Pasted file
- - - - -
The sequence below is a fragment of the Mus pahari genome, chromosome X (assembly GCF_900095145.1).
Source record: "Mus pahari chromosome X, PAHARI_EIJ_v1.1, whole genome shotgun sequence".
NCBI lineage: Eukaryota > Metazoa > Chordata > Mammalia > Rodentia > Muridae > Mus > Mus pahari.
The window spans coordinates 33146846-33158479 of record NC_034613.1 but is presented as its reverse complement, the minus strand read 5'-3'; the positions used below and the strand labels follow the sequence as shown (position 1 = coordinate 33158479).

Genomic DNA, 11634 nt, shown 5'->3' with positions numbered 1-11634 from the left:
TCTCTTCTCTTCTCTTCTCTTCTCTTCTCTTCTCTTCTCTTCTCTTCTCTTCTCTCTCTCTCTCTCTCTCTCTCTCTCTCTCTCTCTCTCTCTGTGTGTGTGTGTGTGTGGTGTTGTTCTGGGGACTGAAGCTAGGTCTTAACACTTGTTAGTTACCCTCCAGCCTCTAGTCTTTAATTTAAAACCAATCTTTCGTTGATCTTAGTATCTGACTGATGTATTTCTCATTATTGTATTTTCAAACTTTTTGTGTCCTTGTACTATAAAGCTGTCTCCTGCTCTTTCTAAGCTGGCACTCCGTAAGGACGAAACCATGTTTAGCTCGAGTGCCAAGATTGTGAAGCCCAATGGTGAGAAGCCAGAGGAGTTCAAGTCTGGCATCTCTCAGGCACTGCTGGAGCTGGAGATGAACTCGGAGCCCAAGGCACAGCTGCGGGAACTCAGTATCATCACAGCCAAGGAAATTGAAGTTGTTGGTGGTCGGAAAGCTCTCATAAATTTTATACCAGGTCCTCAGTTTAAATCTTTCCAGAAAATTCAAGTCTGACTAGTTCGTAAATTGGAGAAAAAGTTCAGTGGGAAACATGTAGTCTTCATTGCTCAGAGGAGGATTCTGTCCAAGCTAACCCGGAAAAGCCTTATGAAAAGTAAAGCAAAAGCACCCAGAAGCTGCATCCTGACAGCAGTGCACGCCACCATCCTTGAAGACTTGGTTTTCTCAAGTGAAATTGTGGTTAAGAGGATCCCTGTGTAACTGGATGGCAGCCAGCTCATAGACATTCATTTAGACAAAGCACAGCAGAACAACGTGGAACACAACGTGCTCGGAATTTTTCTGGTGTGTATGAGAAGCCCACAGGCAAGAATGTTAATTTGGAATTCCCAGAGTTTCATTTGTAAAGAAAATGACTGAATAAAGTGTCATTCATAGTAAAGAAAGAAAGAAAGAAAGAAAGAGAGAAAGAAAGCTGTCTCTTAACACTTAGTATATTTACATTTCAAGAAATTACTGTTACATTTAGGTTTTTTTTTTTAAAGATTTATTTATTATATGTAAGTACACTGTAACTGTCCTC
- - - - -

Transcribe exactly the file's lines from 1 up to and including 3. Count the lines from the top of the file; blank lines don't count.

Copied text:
The sequence below is a fragment of the Mus pahari genome, chromosome X (assembly GCF_900095145.1).
Source record: "Mus pahari chromosome X, PAHARI_EIJ_v1.1, whole genome shotgun sequence".
NCBI lineage: Eukaryota > Metazoa > Chordata > Mammalia > Rodentia > Muridae > Mus > Mus pahari.